Kimberly Peeler-Allen’s Guide to How Nonprofits Can Engage Audiences to Create Change

About This Episode

To understand the true meaning of #FollowBlackWomen, tune into this interview with Higher Heights Co-Founder, Kimberly Peeler-Allen. Kimberly shares the roadmap of how she and her co-founder built a movement that yields power and influence in the political realm. This interview provides a step-by-step guide to help nonprofits engage audiences in creating change. The organization’s ability to amplify the voices of black women offers a powerful example of what is possible for organizations who can create an emotional connection to their audience that catapults them into action.

About Kimberly Peeler-Allen

Kimberly Peeler-Allen has been working at the intersection of race, gender and politics for almost 20 years.  She is the Co-founder of Higher Heights, a national organization building the political power and leadership of Black women from the voting booth to elected office.

Kimberly and her Co-Founder Glynda Carr have built Higher Heights from an idea on the back of a placemat, into a network of over 90,000 members, donors and activists across the country that have helped elect 10 Black women to Congress, 1 Black woman to the US Senate, growing the number of Black women in state wide executive office and leading our nation’s largest cities.

A highly skilled political fundraiser and event planner, Kimberly was the principal of Peeler-Allen Consulting, LLC from 2003 to 2014, the only African American full-time fundraising consulting firm in New York State. Kimberly served as finance director for Letitia James’ successful bid to become Public Advocate of the City of New York and the first African American woman elected citywide in New York’s history.

In 2018, Kimberly was selected as one of the Roddenberry Fellowship’s 20 incredible established and emerging activists to devote an entire year to projects that will make the U.S. more inclusive and equitable through their inaugural cohort.

In addition to her role at Higher Heights, Kimberly recently served as the Co-Executive Director of New York Attorney General Letitia James’ Transition Committee. In this capacity, Kimberly oversaw the recruitment and retention of key staff in the New York Attorney General’s Office, the execution of the Attorney General’s inaugural events across the state and worked with the 42 person Transition Committee to develop policy areas for enhancement within the Attorney General’s Office.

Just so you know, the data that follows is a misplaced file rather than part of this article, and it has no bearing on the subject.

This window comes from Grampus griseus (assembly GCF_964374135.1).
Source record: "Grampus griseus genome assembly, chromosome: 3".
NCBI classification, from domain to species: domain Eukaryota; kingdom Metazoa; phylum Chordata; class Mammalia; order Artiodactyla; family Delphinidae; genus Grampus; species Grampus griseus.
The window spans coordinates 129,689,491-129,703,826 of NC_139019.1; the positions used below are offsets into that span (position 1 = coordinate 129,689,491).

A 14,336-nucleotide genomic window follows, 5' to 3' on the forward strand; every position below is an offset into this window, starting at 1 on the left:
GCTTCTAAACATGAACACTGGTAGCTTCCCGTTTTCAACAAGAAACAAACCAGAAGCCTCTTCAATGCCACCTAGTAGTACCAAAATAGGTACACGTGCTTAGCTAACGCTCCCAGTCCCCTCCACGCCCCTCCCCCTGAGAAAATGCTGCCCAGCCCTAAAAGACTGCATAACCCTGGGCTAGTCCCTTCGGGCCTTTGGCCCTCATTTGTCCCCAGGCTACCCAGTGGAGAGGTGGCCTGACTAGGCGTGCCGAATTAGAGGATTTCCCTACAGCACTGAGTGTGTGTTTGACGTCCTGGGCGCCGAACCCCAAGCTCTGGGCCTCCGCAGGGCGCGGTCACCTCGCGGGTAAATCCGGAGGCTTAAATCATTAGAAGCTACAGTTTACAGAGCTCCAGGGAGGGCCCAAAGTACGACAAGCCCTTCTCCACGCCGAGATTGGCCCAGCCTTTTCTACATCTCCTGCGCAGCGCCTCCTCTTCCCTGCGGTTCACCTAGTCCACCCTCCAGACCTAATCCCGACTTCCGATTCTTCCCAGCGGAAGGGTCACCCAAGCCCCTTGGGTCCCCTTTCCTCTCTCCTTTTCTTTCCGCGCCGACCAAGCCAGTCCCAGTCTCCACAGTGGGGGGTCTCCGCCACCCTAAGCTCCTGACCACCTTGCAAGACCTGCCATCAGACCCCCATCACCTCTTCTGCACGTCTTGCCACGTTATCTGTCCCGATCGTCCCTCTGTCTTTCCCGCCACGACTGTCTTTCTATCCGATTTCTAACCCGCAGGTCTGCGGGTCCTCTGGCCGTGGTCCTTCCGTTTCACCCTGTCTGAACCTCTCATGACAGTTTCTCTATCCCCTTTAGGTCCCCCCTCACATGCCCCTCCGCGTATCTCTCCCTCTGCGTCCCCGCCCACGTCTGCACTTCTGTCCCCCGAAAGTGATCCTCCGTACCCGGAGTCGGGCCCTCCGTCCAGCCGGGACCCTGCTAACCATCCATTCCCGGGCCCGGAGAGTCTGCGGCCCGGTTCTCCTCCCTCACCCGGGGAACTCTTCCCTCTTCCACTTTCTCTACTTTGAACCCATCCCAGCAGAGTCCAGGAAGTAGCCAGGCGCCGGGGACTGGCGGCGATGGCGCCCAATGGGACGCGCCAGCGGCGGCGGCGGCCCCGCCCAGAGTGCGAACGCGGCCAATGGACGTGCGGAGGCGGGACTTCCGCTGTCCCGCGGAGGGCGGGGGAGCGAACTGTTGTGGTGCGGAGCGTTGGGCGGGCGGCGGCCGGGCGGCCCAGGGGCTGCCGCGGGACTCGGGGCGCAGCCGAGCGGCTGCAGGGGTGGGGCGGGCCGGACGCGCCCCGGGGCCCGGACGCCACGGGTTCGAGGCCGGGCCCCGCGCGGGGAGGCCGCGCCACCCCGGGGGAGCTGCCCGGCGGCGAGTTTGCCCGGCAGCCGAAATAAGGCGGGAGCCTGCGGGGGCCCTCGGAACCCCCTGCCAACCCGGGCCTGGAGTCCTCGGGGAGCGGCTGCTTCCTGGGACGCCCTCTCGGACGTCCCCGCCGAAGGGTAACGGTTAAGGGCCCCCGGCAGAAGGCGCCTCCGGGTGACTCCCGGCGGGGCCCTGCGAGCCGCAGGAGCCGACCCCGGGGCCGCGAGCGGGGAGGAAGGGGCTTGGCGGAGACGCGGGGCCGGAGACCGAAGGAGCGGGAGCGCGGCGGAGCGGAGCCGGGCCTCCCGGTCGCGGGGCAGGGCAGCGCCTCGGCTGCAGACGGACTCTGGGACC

Kimberly also serves as a board member of ERA Coalition and the Fund for Women’s Equity.

In her words…

“People are following your lead, so be as certain as you can be of the things  you say online, because there are folks who are looking for that validation for their thoughts or looking to be informed, and you don’t want to be the purveyor of false information or half baked ideas.”
 
“Obviously, there’s a long way to go, but I think there is definitely an active conversation and recognition that if you don’t have women of color, or particularly black women, involved in decision making in social justice work, activism, in the nonprofit space- you are missing out on properly serving that demographic group so many organizations are trying to properly serve. If you don’t have the voice at the table, if you don’t have diverse life experiences at the table, how can you be sure that you are properly serving them?”
 
“I heard a story on NPR yesterday morning about a nonprofit that is in the process of revamping itself because they had diversity by numbers, but it wasn’t necessarily diversity and inclusion whereby the voices and opinions of the people of color on staff were a part of the decision making process. So, they are in the process of taking that into consideration and changing the corporate culture of the organization to be more inclusive.”
 
“It’s not always going to be that viral moment that’s going to have 3 million views in the span of 10 minutes. It’s the constant conversation that also helps move the needle.”
 
“We’ve seen between 2015 and today, how much has changed when we have taken a concerted effort of just talking about it and talking about it and talking about it. Others start to pick things up, and it changes the mindset of what leadership looks like, it opens people’s minds to the possibilities that exist.”
 
“We were just two women that had an idea, but it was because of the commitment of our network, and now our network’s network, to move this needle forward that we have been able to accomplish that. So it is challenging because there’s so much to be done, but it is also really exciting because we are very reliant on our members and our activists to help push the conversation forward, as well.”
 
“It was really the precipice of being in the trenches for so long, raising money and working on campaigns and seeing how the black women donors, the black women activists, the black women elected officials were being treated and marginalized and often ignored or pushed to like, “Oh, you should just go and do field. Can you organize some voters for me?” Instead of saying, ‘This woman has means. She wants to be engaged, she is very savvy about the issues. Let’s bring her in to be a thought leader and a thought partner about how she can get her network to be supportive of this candidacy in this campaign and really engage with her. Maybe we have her sit on a task force for something,’ instead of just saying, ‘Oh you can pass out flyers or help us knock on doors.'”

Questions Answered on this Episode

Higher Heights has more than 90,000 members. What have you and Glynda tapped into to create such a powerful movement?